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Reserve Bank flags commission rates, solvency

The Reserve Bank has raised questions about the insurance sector in its latest financial stability report.

Wednesday, November 27th 2019, 9:05PM 1 Comment

The report, released on Wednesday, said that low interest rates could be putting pressure on insurers' solvency buffers.

The Reserve Bank will consider whether there should be a requirement for insurers to have additional solvency buffers when it reviews the Insurance (Prudential Supervision) Act 2010.

Interest rates are near historic lows, and that could be a problem for some insurers, the report said.

It had sought information from 22 life insurers on their sensitivity to interest rate movements and detail of how they were managing the risks.

“Initial analysis shows material impacts on the solvency positions of some New Zealand life insurers. The Reserve Bank is actively discussing the impacts with the most affected insurers and has requested that they prepare plans to mitigate and manage the impacts. The current difficulties highlight the potential need for stronger solvency standards to be incorporated within the supervisory framework.”

The report also reiterated earlier reports' comments on life insurance commission rates being high and potentially problematic for the sector.

“The New Zealand life insurance sector has high commissions relative to other countries, with first-year commissions around 200% of annual premium,” the regulator wrote in its report.

“This adds significant cost to customers, and risk to insurers because the business needs to persist for a number of years before acquisition costs are recovered. If advisers churn their customers from one insurer to another, this crystallises losses to insurers and further increases costs through the payment of another set of commissions by the second insurer.

“High commissions also act as a barrier to new entrants and competition because securing market share requires substantial capital to fund acquisition costs.”

The report said life insurance was about 24% of the insurance market and health insurance 14%.

Within each sector, 50% of premiums and liabilities were with three or fewer insurers.

The Reserve Bank noted the ongoing conduct work in the sector with the Financial Markets Authority and said it "continues to have dialogue" with the sector around raising and improving its level of compliance.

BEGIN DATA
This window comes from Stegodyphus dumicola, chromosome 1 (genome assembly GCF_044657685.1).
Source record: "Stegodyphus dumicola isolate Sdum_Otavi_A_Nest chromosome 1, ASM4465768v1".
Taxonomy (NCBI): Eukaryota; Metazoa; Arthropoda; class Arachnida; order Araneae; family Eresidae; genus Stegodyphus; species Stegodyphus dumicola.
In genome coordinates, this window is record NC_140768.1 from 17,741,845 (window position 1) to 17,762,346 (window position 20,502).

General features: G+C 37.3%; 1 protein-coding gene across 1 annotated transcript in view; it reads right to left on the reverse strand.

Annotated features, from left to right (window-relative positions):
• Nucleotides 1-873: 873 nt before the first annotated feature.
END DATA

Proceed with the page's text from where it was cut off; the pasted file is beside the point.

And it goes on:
Tags: Commission insurance insurance law insurers Reserve Bank

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Comments from our readers

On 29 November 2019 at 10:49 pm JPHale said:
Oh FFS! This drum still.. Really. Can we get past the fact commissions are the best option among the crappy options available and get on with it.

Insurance advice businesses don't run on fresh air and nor do client's want to pay fees for something they would rather not talk about. Some do and will granted, but the target majority that need advice and need the coverage won't and don't.

It is not only myopic but roundly tone-deaf to continue this discussion without any constructive suggestions for debate. It is akin to standing on the road tossing rocks at a green house and wondering why the glass breaks.

If Mr Orr is so hell bent against commissions then we need to understand why and he needs to explain himself in ways that are both reasonable and backed by research.

The present approach to the discussion is unproductive and unhelpful. It insinuates issues that have little to no proof of systemic harm, and casts all advisers under a dark cloud created by a minority for the small number of issues discovered.

Frankly it makes the RBNZ sound like a rabid anti-vaxer; there's a problem over there somewhere, I smell smoke but it's not much, so there must be a fire. Rather than the planted reality of a cast off cigarette butt that has little relevance.

The ignorance of the FMA public reports on churn is also astounding, these showed the real problem to be the banks and the VIO’s not advisers. VIO’s aren't driven by commission.

Find another soap box, as this one is destroying any trust or credibility the insurance industry may have in the RBNZ’s ability to understand the insurance industry.

The FMA is demonstrating they are learning, understanding, and engaging. The same cannot be said for the RBNZ.

And no I don't think 200% commissions are reasonable, however, the majority of advisers don't earn 200% commissions, it's not even the rate they have a base access to. Many who are doing the right thing are often paid substantially less than this is the reality, after they take into account existing cover requirements, new cover that is at lower commission rate, and all manner of provider fish hooks that limit commissions when you're doing the right thing for the client.

Manage the behaviour, not the income. We need that to do the job expected. The new rules, managed as they should be, will bring that behaviour change.

Commission and income cuts will reduce sustainability and drive good advisers into different industries. Because it is both costly and financially risky to run an advice business, especially so going into the new regime.

Lastly we haven't seen any commission cut in any market where a sustained reduction in premium was passed on to the consumer. This thinking is wishful thinking against the reality of the world.

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